Dear Ross, I have a $234,000 mortgage with Royal Bank which matures in September 2014. The interest rate is 3.85%. Should I break it now and lock in five years at 2.99%, or even ten years at 3.89% (or less)? Thanks,
Hi Kathy, you would consider breaking your mortgage for the following reasons:
Let’s first look at the cost of breaking your mortgage now. If you stay with RBC, they may waive a prepayment penalty (really important to find out) and allow you to ‘blend and extend’ your existing mortgage rate with the new one. For example, using their best available rates at RBC, blending with a five-year rate of 3.29% would give you a blended rate of 3.48% for the next sixty months – till February 2018.
And if you blended with their ten-year mortgage of 3.99%; you would have a blended rate of 3.97% for the next ten years – till February 2023. Both these blending calculations are estimates; RBC will give you their numbers, which are what really count.
If you elect to leave RBC, you would have to pay a mortgage discharge fee (usually $250 to $300). As long as you don’t alter the other terms of your mortgage, it should be categorized as a ‘switch’ and you can avoid legal and appraisal fees. BUT you would have to pay a prepayment penalty of the greater of three months interest or IRD. (interest rate differential)
The major banks are notorious for having punitive IRD calculation methods. I plugged your mortgage into a terrific calculator at Rob McLister’s website Canadian Mortgage Trends and saw the penalty might be around $2,250 if three months interest were used, but could be over $8,500 otherwise.
RBC can give you the actual IRD amount very quickly over the phone – no two lenders use the same approach, which is why there is a great deal of controversy over this thing called IRD. I don’t think you can complete this analysis without knowing your actual number, as it can really mess up your plans.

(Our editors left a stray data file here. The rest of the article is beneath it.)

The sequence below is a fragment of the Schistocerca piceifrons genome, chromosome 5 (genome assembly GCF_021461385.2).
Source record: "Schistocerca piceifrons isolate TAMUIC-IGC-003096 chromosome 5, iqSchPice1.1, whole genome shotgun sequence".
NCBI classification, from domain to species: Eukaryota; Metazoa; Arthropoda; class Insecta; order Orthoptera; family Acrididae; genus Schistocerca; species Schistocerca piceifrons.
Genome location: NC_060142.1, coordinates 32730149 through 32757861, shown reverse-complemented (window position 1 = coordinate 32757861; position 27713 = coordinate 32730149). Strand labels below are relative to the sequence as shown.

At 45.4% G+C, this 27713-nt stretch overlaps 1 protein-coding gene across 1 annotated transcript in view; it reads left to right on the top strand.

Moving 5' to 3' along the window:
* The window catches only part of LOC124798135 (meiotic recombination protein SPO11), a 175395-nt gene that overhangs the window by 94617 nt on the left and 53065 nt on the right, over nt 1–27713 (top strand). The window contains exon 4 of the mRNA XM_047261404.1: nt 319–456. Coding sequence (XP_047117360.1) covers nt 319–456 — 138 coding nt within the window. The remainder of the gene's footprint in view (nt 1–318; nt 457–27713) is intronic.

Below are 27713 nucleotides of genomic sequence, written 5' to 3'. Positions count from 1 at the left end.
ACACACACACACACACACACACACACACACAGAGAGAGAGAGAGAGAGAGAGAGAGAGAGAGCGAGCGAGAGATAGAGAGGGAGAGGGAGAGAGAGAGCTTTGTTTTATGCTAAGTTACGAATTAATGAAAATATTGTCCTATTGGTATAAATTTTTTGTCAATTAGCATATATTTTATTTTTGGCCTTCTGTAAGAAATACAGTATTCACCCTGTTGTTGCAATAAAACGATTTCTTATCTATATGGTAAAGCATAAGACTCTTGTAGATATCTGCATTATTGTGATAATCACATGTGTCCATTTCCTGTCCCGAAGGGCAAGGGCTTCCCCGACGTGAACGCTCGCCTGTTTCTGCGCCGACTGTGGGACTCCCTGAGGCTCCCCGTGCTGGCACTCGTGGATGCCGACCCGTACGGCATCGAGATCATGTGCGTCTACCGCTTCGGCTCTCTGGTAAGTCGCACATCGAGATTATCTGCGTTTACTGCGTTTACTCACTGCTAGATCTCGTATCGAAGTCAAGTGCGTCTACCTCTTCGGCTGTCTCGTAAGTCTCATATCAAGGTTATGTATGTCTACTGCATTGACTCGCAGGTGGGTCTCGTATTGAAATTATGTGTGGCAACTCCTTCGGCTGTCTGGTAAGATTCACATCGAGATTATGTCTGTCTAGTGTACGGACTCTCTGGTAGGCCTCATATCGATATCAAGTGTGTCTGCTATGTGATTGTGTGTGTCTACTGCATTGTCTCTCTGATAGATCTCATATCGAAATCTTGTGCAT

It seems same safe to say that if you wish to break your RBC mortgage early, your best chance would be with RBC, but only if the prepayment penalty were very low, or in fact waived.
Now let’s look at the scenario for long term interest rates, and how this factors into your decision. Here are a couple of links to related articles. Ten-year mortgages are cool these days and How low can rates go?
No one can predict with certainty where rates will be at any particular point in the future (beyond say next month) But we can look at historical and empirical date and tell you that the long term rates on offer now are as good as they have EVER been.
So personally, I like the idea of grabbing them if it is at little cost to yourself. If I were assessing this option, I’d give serious thought to going with ten years. You pay a small “premium” for the assurance that no matter where rates go in five years, you still have a truly fine interest rate for the ensuing five years. In fact, Scotiabank just announced a ten-year rate of only 3.69%, which is truly spectacular.
A good mortgage agent can probably get lower rates than RBC will likely offer you, but for this approach to make sense, the additional costs of leaving RBC will need to be factored in. My gut tells me RBC will be the cheaper long term choice but get me the numbers Kathy, and I will tell you for sure.
Ross Taylor is a full-time mortgage agent and credit specialist who blogs frequently at ASKROSS
If you have any questions about anything financial, please contact firstname.lastname@example.org, he answers everyone personally.
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